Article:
April 27:  From New Orleans — “The long contemplated negociation has at length succeeded—the Town and Fort of Mobile was given up to Gen. Wilkinson on Wednesday last, the 14th inst.  The Spanish troops and munitions of war are to be transported in American vessels to Pensacola; and every other point, we presume, lies over for future negociation.  The Spaniards here declare that the commanding officer who negociated for the delivery, did not receive a douceur; that it was produced by dire necessity, having neither provision, money, nor credit.”–Missouri Gazette, June 5, 1813

April 27:  From Niagara County — “On Tuesday, the 27th April, at sunrise, Commodore Chauncey, with a squadron of 10 or 12 vessels, appeared before York with Gen. Dearborn and near 3000 men.  The Infantry under Brig. Gen. Pike, landed, attacked the town and batteries in the rear, while the squadron attacked them by water.  At 2 P. M. they carried the place, taking a great number of Indians and militia prisoners, 1000 Indians being engaged.  . . . Immense quantities of military stores and Indian goods were taken at York, which seems to have been the depot for these articles.  The vessels of the squadron are not sufficient to bring them away.”–Charleston City Gazette, May 18, 1813

April 27:  From Charleston — “the troops of the United States were to evacuate the Province of East Florida on the 27th inst.  Gen. Pinckney was at Point Petre; his aids-de-camp had been on to St. Augustine, and arranged with Gov. Kinderlan the manner of evacuation.”–National Intelligencer, May 1, 1813

April 28: From Bardstown, Kentucky — “The editor has received a letter from an officer at Fort Madison, which states that Main Poque, (the Pottawatomie chief) is at Chicago with a large number of Pottawatomies, Kickapoos, Shawnees, Ottawas and English.  . . . The mail has to be guarded from Kaskaskia to Kentucky.  Dickson the emissary promised to furnish the Indians with guns and ammunition so soon as the lakes can be navigated.”–Knoxville Gazette, May 10, 1813

April 28:  “On the 28th of April, and explanatory letter was written from the Admiralty to Sir John B. Warren, in which he was told, ‘That their Lordships expect, and direct him to maintain a blockade de facto of every port of the United States of America, to which his force may be adequate.”–Salem Gazette, September 24, 1813

April 28:  From a letter from York, Canada, to Governor Tompkins — “On reaching the open ground they [our troops]advanced and carried a battery by assault, and were advancing towards the principal works in open column, when a tremendous explosion took place of an immense magazine prepared for the purpose, which threw in the air such a quantity of stones as almost covered the buildings and ground for from 60 to 80 rods in all directions . . . . and what is to be more especially lamented is the death of brigadier gen. Pike, occasioned by a severe contusion by a stone; he survived the wound but a few hours.”–Centinel of Freedom, May 11, 1813

April 29:  Extract from a letter to the Trenton Federalist, dated Cape May — “the British squadron blockading the Delaware, still continue with the same force as heretofore.  . . . Between two and three hundred of the British landed at Fishing Creek . . . on Thursday morning last, and took off 129 head of sheep and 45 cattle.”–Richmond Enquirer, May 20, 1813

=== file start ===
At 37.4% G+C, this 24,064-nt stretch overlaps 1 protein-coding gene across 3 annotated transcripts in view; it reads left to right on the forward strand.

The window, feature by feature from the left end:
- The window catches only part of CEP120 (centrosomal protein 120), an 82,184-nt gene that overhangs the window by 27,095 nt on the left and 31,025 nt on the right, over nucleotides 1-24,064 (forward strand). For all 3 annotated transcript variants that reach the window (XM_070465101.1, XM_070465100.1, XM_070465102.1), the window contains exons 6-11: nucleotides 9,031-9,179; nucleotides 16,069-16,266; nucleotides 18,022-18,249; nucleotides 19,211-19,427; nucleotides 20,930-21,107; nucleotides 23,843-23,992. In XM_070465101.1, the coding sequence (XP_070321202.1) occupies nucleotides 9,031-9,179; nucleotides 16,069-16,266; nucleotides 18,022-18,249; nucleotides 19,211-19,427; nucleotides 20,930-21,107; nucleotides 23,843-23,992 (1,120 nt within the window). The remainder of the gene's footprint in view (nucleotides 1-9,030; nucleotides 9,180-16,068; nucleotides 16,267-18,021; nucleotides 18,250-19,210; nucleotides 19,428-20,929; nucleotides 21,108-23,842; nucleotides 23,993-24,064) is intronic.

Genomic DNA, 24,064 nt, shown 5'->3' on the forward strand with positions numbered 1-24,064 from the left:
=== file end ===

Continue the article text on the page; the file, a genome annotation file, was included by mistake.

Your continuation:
Map of Fort Meigs

April 29:  From Fort Meigs – “The Postmaster in this city, has received a letter from the Postmaster General, stating that an express had arrived at Washington from fort Meigs, with intelligence of an attack having been made upon that position by the British and Indians, on the 29th of April, and that the fighting continued until the 3d of May, when the express came away, and the result remained doubtful.”—United States’ Gazette, May 12, 1813

April 29:  “Yesterday about 600 of the enemy in barges took possession of Spesutic Island near the head of the Chesapeake; at the time of their landing there were a number of persons (it is supposed nearly one hundred) on the island, where they had went to fish–two of them escaped to the shore of Hartford county and brought the above intelligence.”–Democratic Press, May 1, 1813

April 30:  From a letter from Frenchtown [Md.] —  “I now undertake to inform you of the British arriving here yesterday morning about 8 o’clock.  But five or six barges were at first seen; in a few minutes the river appeared full of them—the whole number was 12 large barges. “–Missouri Gazette, June 12, 1813

April 30:  From Boston — “the President and Congress sailed from Boston Bay on Friday last.  The two British frigates [the Shannon and the Tenedos] were out side.”–Charleston City Gazette, May 13, 1813

April 30:  From Sackett’s Harbor — “The large frigate at this place had her keel laid five weeks since and is now planked up, and will I think be launched in five weeks.  One hundred of the brave crew of the Constitution arrived here yesterday for that ship.  It is believed she will be an overmatch for the whole British force on the Lakes.”--National Intelligencer, May 15, 1813
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About the Author

Mary Bowden is a researcher working at the Texas Collections Deposit Library at the University of Texas. A little-known but invaluable treasure of U.S. history and the history of American journalism is archived in the collection of bound United States’ Newspapers at the University of Texas at Austin. The collection began more than a century ago and has been stored in recent years in the Texas Collections Deposit Library on the campus of the University of Texas. The sizeable archive is currently in the early stages of being digitized before being moved to a more climate-controlled environment at the J.J. Pickle Research Campus of the University, on the north side of Austin.

Mary Bowden